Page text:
Keeping the plants off the ground can also help reduce the number of pests that visit them.
Cucumber plants produce side shoots and tendrils, so can easily be trained to grow upwards. They also make striking overhead plants, and can be trained over an archway, which looks stunning with the fruits dangling down.
How to grow cucumbers in pots
Growing cucumbers in pots is a fantastic vegetable garden container idea. The key is to choose a large enough container – at least 5 gallons – and to use good multipurpose or vegetable potting mix. You can plant two per container.
In hot weather, containers can grow out more quickly than if the cucumbers were planted in the ground, so keep on top of watering. Don't let the soil dry out, but equally don't flood it.
You can let the plants sprawl over the side of the container and across the ground, or place the pots next to a support. You could also make a cane support inside the container.
To keep the plants to a manageable size and encourage growth, pinch out the main growing tip when the plant has seven leaves.
How to harvest cucumbers
Cucumbers should be harvested when they are around 4-8 inches long, depending on the variety – check the packet instructions. The fruits should be evenly green – if they have gone yellowy or soft, then they are overripe.
‘When harvesting, snip them off with scissors or secateurs (pruning shears). If you try just to pull the cucumbers off, you could pull the whole plant down with them,’ says Bertelsen.
Some varieties of cucumber can be cut in half on the plant, which is ideal when you only need a small amount. The remaining fruit will grow a callous and stay fresh on the plant.
Cucumber growing tips
A great growing tip is to experiment with cucumber companion planting to help their growth and to ward off pests.
‘Plant with nasturtiums to attract blackfly away from crops, and include companion plants that attract beneficial insects, such as marigolds and daisies,’ says Clapp.
Herbs such as oregano and chives can also deter pests, while beans and peas will add nitrogen to the soil, which cucumbers can benefit from.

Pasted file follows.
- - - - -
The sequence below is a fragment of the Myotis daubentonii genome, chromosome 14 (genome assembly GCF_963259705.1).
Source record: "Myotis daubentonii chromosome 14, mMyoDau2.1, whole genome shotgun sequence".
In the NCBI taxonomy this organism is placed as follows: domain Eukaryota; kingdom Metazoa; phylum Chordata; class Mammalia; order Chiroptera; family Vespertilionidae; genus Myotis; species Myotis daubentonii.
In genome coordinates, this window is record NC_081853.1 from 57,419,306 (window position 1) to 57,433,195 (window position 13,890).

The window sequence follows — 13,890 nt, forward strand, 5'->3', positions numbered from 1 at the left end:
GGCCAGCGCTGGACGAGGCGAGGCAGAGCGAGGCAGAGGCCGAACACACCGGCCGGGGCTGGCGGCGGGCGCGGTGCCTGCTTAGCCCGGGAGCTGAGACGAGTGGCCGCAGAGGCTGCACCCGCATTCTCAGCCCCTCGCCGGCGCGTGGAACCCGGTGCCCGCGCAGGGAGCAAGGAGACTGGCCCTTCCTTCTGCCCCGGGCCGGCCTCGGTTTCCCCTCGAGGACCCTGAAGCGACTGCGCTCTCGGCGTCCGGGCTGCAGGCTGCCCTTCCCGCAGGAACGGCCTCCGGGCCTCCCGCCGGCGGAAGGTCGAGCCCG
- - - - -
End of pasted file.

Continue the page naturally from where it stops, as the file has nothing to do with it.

Slugs and snails can be a problem for cucumbers when the plants are small, so cover them with netting or use other preventative measures.
The plants can be susceptible to mildew, which can be reduced by moving them to cooler conditions or spraying on comfrey or seaweed solutions.
Look out for mosaic virus, which is spread by aphids and will stunt the plant’s growth. The only cure is to destroy affected plants.
Whitefly can also be an issue in the greenhouse – use biological control or traps.
What is the best way to grow cucumbers?
The best way to grow cucumbers is in a heated greenhouse, as this will create the right conditions for a much more reliable crop. However, you can have a successful harvest by growing outdoors – just make sure you choose the right variety.
How do cucumbers grow for beginners?
Cucumbers are not the easiest crop to grow for beginners – indeed, many experienced growers struggle with them. However, as they taste so much better than shop-bought, it’s definitely worth learning how to grow cucumbers.
As editor of Period Living, Britain's best-selling period homes magazine, I love the charm of older properties. I live in a rural village just outside the Cotswolds, so am lucky to be surrounded by beautiful homes and countryside, where I enjoy exploring. I am passionate about characterful interiors and heritage-inspired designs, but I am equally fascinated by a house's architectural elements – if I spot an elegant original sash window or intricate stained-glass front door, it fills my heart with joy. It's so important to me that original features are maintained and preserved for future generations to enjoy. My other passion is my garden, and I am slowly building up my planting knowledge, and becoming more confident at experimenting with growing my own. As well as editing Period Living, I am also co-editing the Country Channel of Homes & Gardens. In my previous roles, I have worked on Real Homes and Homebuilding & Renovating, wiriting about modern design and architecture, so my experience is broad – but my heart belongs to period homes.